In February, the Federal Aviation Administration (FAA) announced an initiative outlining steps to eliminate the use of leaded aviation fuel by 2030 without negatively affecting the existing piston engine fleet.
According to a press release announcing the initiative, Eliminate Aviation Gasoline Lead Emissions (EAGLE) will be based on four pillars of action that involve the FAA, the Environmental Protection Agency (EPA), fuel suppliers and distributors, airports, engine and aircraft manufacturers, research institutions, associations, environmental experts, communities and other key stakeholders.
The search for effective unleaded fuels has taken place for more than a decade. The Piston Aviation Fuels Initiative (PAFI) has tested a number of fuels. Supplemental Type Certificates (STC) have also been used to develop unleaded fuels, including Swift’s UL94 and General Aviation Manufacturer Incorporated’s (GAMI) 100 octane fuel. These fuels are in use for low compression engines, but a solution is still being sought for high compression engines that make up a majority of general aviation aircraft.
EAGLE’s four pillars of action include developing unleaded fuels infrastructure and assessing commercial viability; supporting research and development and technology innovations; continuing to evaluate and authorize safe unleaded fuels; and establishing necessary policies.
Certainly, much thought and planning will be required to incorporate many perspectives on this topic. That’s evident by the number of associations involved, including the General Aviation Manufacturers Association (GAMA), Aircraft Owners and Pilots Association (AOPA), American Association of Airport Executives (AAAE), Experimental Aircraft Association (EAA), Helicopter Association International (HAI), National Air Transportation Association (NATA), National Business Aviation Association (NBAA) and American Petroleum Institute (API).
As it pertains to ground support for general aviation, the need for infrastructure to supply unleaded fuels is the pillar that will have the greatest impact.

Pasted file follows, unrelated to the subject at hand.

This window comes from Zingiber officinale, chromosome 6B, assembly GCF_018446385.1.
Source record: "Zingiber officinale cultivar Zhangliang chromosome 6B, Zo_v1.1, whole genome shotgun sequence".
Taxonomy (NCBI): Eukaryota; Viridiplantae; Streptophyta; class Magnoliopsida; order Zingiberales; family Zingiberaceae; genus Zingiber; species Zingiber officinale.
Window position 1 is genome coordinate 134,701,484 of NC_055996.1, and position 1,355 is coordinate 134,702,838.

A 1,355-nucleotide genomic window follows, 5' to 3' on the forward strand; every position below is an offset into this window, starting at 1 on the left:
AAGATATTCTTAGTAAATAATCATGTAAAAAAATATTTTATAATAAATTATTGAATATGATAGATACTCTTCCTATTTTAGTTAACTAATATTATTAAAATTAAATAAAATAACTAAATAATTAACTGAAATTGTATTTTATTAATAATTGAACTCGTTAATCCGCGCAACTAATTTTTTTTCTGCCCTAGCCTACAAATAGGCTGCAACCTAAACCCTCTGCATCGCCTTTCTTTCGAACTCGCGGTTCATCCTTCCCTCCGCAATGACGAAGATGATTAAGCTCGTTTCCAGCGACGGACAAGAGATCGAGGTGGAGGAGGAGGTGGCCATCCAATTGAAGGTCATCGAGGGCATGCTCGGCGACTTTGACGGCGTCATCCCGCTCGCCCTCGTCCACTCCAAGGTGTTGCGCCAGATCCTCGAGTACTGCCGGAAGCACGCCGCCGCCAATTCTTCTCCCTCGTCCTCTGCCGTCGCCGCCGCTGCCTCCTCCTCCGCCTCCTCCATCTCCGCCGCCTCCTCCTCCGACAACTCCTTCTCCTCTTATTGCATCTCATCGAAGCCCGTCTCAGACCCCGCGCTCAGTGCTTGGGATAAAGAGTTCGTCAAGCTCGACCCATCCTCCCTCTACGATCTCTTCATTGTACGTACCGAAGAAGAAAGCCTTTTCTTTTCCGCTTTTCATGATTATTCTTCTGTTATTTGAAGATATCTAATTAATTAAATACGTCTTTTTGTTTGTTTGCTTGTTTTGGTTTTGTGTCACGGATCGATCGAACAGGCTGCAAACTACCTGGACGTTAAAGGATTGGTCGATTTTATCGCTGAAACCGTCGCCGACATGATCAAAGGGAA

For example, and FBO or municipal airport may have to consider whether to put in another tank so it can offer 94UL fuel or (another alternative) or wait until an unleaded fuel is identified by EAGLE and certified so existing tanks can be converted to handling the new fuel.
“There are a lot of communities and a lot of FBOs that are very concerned because that’s not a cheap proposition,” said Pete Bunce, GAMA president and CEO, during a AOPA-hosted webinar.
President and CEO of AOPA Mark Baker agreed, noting a drop-in fuel is the best solution for most existing infrastructure at airports.
“Our real intent here is to have a fleet-wide acceptable fuel that’s drop-in because the scale of economics around most general aviation airports, you can’t have three tanks and make your choices,” he said during the webinar. “I also believe there’s a high risk of safety if we don’t have communication about what’s an appropriate fuel for your airplane.”
To assist with the communication aspect, the Avgas Coalition, a broad group of organizations “aligned on a smart and safe transition to unleaded aviation fuel,” has been established and now has more than 100 members. Baker encouraged anyone involved in general aviation and piston aircraft to join the coalition to stay up to date with the latest developments concerning unleaded avgas.
More information about EAGLE and the Avgas Coalition can be found at www.aopa.org/100ul.
With the urgency established by the 2030 deadline, more ingenuity and developments pertaining to unleaded avgas can be expected. We’ll continue to report on the topic at AviationPros.com. I also welcome your thoughts and considerations on the topic. Reach out to me at jsmith@AviationPros.com.